Lammas day is something I had been vaguely aware of growing up, but it wasn’t until about 15 years ago that I started to understand its full significance. It is Loaf Mass Day.
On Loaf Mass Day, it is customary to bring to a Christian church a loaf made from the new crop, which began to be harvested at Lammastide, which falls at the halfway point between the summer solstice and autumn September equinox.
Here in Italy, most of the wheat was harvested weeks or months ago, yet in England, much of it stands unripe yet in the fields. So what’s going on? John Letts, who grows ancient wheat varieties in Oxfordshire, says we can blame the disconnect on the 12 days lost when we shifted to the Gregorian calendar in 1752. As with daylight saving time, one could argue that August 1st is “really” August 12th. As John explains:
[T]he start of the harvest a couple of centuries ago was August 11th. The first crops to be harvested (with sickles) were rye and mixed wheat and rye (maslin), followed by pure bread wheat (rye ripens 1-2 weeks before wheat). This was followed by the barley and oat harvests (usually with scythes) in late August and September, and then by the reaping of rivet wheat (again with a sickle) in September (rivet is very late to ripen).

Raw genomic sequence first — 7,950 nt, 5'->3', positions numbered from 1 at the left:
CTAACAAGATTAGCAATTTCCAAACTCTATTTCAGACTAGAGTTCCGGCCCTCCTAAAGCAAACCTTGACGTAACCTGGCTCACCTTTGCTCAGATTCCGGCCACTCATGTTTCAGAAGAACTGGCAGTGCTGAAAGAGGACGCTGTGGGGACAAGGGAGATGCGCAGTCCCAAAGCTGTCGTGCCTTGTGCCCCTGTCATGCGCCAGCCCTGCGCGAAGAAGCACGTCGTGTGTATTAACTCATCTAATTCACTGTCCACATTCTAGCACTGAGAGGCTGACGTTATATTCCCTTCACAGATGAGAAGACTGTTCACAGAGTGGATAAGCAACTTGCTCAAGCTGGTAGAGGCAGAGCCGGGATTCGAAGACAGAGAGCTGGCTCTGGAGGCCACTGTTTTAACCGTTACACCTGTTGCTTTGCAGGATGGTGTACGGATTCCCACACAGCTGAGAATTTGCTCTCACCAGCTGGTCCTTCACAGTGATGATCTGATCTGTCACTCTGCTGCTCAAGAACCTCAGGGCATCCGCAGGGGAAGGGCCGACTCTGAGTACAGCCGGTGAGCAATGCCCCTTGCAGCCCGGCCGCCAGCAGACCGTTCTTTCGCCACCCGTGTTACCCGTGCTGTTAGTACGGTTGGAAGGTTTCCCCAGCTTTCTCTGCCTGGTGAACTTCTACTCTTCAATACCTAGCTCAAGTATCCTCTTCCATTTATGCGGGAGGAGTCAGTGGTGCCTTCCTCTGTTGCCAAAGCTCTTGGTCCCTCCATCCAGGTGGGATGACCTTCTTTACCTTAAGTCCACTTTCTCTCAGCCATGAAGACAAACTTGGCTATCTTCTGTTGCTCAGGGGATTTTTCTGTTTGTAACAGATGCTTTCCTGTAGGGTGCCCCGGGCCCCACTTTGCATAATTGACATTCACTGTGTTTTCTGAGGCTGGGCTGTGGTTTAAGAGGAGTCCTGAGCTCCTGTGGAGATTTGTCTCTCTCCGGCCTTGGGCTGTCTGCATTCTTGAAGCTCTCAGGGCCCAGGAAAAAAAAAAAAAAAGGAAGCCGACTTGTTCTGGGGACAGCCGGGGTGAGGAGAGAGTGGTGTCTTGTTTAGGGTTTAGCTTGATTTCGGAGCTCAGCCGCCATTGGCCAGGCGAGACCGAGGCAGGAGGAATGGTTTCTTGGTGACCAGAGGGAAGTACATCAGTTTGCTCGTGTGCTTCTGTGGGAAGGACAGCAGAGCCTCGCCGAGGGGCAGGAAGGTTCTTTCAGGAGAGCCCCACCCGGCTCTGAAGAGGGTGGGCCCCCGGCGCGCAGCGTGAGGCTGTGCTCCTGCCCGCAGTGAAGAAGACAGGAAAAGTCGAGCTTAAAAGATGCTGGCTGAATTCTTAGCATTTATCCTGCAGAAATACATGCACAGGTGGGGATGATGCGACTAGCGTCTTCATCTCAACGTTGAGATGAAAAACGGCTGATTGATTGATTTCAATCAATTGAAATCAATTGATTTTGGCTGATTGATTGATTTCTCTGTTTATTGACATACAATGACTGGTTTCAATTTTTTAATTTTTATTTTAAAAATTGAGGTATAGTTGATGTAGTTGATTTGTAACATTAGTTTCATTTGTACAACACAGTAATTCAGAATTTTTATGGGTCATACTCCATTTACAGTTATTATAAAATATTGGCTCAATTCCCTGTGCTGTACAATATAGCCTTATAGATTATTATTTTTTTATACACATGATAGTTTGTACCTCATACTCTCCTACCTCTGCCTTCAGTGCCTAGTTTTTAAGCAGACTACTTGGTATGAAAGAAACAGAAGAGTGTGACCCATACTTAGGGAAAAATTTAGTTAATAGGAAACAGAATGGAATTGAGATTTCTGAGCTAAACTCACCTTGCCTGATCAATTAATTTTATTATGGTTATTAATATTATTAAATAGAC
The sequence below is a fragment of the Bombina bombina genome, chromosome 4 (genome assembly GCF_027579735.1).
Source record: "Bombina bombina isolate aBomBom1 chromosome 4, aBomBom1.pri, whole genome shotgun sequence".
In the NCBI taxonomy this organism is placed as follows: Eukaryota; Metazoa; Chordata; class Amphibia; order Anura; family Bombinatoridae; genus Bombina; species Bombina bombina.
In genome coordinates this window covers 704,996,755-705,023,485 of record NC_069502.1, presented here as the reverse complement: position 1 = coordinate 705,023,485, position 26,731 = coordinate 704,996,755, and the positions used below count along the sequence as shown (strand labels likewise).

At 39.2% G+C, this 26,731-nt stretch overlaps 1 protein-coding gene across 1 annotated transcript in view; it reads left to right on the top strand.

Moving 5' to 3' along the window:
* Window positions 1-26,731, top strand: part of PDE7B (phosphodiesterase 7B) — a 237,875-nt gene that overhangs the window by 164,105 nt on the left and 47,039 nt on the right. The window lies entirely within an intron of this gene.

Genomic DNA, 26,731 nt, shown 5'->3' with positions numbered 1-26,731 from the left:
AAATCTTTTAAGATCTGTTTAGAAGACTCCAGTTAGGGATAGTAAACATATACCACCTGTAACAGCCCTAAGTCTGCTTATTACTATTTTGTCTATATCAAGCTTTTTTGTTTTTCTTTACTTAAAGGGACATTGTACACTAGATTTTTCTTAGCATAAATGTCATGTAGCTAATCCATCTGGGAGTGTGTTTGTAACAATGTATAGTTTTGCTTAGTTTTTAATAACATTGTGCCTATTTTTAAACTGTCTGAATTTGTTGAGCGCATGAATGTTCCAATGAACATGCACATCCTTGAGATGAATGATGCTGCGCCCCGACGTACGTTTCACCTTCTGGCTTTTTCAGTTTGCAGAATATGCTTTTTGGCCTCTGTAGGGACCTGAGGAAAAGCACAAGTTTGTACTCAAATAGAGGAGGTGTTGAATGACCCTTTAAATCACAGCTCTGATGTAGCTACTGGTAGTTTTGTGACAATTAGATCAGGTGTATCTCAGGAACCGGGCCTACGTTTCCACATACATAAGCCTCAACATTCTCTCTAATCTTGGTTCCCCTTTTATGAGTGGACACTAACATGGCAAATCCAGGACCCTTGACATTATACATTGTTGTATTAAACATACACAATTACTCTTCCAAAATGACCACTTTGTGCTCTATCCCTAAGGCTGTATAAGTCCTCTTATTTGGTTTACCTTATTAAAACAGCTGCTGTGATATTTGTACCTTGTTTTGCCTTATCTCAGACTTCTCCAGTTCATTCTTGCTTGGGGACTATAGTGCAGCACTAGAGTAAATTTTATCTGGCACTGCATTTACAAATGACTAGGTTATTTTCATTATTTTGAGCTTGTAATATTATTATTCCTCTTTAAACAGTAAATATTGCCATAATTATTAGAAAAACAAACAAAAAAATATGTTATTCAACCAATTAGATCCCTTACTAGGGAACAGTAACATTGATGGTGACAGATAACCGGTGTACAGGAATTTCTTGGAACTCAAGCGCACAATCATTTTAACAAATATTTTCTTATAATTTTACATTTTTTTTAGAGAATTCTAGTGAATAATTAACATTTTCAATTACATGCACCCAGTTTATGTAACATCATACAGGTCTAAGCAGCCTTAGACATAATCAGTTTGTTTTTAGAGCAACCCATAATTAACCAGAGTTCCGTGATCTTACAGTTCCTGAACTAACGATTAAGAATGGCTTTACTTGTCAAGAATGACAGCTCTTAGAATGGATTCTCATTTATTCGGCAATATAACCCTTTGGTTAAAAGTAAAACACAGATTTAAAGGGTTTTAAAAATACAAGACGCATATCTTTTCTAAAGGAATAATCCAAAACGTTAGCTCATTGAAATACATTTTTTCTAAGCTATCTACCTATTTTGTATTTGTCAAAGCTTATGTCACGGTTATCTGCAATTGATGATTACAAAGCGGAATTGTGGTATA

Over the past century, as a result of plant breeding, the ripening time of wheat has moved forward by about two weeks (and of barley by much more than this). Wheat is now ready to combine at the end of July/early August (weather permitting), but not always on 1st August.
To be truthful, I would never have remembered Lammas Day had it not been for my new habit of reading old posts from this day in previous years. That surfaced my first attempt to recreate a nice light Jewish rye with caraway seeds.1 And that was almost certainly prompted by a post from the Real Bread Campaign, which was attempting to resurrect Lammas Day traditions. As far as I can see, that has not happened, at least not noticeably.
As you can tell from my irreverent use of a Christian celebration to bake a Jewish rye, the formal religious aspects of Lammas Day mean nothing to me. The spiritual value, however, of giving thanks for a harvest safely brought in, is immeasurable, and deserves some sort of recognition.
Fornacalia, Pasta Madre Day, Lammas Day; none of them seems to have caught fire, and to me that’s a shame.
A version of which is now a standard part of my repertoire. ↩